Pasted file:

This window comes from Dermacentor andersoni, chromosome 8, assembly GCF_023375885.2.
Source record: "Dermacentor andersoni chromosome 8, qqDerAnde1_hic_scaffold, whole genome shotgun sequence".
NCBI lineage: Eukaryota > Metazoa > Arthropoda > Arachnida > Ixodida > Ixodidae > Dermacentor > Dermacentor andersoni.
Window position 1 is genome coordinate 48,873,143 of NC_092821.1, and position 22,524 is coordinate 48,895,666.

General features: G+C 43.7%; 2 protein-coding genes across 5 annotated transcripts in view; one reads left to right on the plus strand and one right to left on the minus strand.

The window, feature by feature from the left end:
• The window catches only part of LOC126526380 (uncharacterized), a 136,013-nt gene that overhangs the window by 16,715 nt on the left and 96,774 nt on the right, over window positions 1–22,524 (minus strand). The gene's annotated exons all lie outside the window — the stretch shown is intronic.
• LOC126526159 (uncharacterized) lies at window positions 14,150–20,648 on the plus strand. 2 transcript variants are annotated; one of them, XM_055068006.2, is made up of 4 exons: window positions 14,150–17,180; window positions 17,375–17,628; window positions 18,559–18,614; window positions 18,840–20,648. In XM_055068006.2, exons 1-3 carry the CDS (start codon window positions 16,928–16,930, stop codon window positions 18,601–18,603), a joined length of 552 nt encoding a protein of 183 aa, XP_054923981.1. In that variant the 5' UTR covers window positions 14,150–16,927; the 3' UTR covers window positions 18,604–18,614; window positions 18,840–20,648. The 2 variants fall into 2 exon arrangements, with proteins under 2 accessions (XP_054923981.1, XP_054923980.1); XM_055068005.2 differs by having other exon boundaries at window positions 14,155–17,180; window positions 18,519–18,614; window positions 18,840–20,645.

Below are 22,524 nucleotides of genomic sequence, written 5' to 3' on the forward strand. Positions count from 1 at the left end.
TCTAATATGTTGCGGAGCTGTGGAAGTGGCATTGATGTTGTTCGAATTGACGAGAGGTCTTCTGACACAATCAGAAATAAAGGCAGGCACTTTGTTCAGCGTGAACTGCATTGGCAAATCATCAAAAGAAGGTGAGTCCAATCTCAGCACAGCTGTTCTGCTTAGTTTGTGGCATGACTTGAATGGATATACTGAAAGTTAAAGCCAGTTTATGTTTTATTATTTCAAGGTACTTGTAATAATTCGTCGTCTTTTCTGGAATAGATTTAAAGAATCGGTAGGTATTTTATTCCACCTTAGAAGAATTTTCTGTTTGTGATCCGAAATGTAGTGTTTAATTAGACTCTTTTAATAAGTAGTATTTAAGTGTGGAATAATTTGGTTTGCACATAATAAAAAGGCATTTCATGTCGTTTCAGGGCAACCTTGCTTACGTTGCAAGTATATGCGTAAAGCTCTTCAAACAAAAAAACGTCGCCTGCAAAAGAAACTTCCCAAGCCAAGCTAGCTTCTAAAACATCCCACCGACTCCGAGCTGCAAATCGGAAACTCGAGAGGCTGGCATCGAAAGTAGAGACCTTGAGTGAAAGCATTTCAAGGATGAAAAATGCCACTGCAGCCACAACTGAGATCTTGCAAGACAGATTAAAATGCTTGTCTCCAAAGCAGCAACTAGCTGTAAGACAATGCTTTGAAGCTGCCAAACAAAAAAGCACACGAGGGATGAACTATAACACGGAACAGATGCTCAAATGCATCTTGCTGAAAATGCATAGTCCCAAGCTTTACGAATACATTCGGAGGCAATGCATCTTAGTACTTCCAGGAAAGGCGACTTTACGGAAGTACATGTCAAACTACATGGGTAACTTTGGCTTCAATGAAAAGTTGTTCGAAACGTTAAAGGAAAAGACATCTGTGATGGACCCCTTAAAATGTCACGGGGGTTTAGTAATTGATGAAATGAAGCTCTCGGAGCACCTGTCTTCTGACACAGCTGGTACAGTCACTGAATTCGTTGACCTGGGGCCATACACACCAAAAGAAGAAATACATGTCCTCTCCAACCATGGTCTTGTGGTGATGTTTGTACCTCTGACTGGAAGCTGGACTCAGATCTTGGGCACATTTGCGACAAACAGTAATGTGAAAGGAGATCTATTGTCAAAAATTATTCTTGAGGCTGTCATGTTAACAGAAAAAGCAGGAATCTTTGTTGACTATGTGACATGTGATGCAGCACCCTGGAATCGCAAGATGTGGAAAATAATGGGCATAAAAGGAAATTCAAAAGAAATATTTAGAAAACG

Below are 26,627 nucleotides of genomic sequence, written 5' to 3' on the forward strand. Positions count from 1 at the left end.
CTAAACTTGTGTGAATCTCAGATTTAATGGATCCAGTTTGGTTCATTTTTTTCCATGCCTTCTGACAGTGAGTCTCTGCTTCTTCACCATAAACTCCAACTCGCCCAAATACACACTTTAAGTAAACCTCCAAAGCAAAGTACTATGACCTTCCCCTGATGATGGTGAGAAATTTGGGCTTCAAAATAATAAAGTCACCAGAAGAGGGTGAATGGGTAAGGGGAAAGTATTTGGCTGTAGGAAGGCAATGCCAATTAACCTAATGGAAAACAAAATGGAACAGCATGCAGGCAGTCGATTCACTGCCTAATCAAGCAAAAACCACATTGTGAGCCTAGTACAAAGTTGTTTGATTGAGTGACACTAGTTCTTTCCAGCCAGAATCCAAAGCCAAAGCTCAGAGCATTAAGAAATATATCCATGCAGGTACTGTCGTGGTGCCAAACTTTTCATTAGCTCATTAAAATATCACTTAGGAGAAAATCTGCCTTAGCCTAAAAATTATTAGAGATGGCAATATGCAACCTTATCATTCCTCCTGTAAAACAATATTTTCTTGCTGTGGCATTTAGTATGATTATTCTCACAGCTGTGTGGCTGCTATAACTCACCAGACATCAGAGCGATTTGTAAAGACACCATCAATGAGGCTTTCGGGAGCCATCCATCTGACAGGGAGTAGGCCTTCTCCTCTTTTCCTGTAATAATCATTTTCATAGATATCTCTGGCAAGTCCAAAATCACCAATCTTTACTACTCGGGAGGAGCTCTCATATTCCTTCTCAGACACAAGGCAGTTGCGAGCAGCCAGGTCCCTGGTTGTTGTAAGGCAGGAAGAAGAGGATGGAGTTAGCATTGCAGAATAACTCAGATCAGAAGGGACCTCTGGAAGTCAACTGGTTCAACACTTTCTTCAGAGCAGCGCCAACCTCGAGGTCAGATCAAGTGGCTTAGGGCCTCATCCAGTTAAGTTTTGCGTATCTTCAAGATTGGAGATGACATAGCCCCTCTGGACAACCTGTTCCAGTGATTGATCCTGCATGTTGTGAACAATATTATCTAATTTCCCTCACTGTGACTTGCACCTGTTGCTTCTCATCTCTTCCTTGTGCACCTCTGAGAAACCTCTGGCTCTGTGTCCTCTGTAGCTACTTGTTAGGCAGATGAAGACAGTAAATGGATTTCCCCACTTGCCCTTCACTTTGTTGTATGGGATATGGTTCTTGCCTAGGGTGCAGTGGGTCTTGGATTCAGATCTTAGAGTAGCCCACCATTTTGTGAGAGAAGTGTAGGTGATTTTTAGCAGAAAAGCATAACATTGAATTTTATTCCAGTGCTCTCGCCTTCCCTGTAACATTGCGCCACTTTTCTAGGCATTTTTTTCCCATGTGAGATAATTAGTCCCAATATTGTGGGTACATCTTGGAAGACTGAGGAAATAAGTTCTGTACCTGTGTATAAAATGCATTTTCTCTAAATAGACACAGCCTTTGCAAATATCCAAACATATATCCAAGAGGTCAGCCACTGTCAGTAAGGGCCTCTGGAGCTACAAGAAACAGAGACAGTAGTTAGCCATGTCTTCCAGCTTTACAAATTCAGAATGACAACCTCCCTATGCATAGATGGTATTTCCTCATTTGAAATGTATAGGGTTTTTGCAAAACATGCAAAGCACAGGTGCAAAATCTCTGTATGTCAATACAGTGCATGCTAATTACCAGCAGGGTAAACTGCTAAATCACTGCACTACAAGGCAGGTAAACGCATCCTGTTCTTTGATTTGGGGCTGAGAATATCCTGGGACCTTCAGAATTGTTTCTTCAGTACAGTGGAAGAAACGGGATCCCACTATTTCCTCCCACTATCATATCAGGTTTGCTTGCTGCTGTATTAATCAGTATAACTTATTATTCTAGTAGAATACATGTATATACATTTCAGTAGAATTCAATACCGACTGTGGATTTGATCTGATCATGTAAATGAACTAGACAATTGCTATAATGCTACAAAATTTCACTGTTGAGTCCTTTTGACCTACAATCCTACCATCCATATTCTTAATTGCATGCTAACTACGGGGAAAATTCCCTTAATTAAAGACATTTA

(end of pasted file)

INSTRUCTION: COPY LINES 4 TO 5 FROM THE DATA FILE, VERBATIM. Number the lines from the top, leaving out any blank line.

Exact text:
Window position 1 is genome coordinate 48,873,143 of NC_092821.1, and position 22,524 is coordinate 48,895,666.

General features: G+C 43.7%; 2 protein-coding genes across 5 annotated transcripts in view; one reads left to right on the plus strand and one right to left on the minus strand.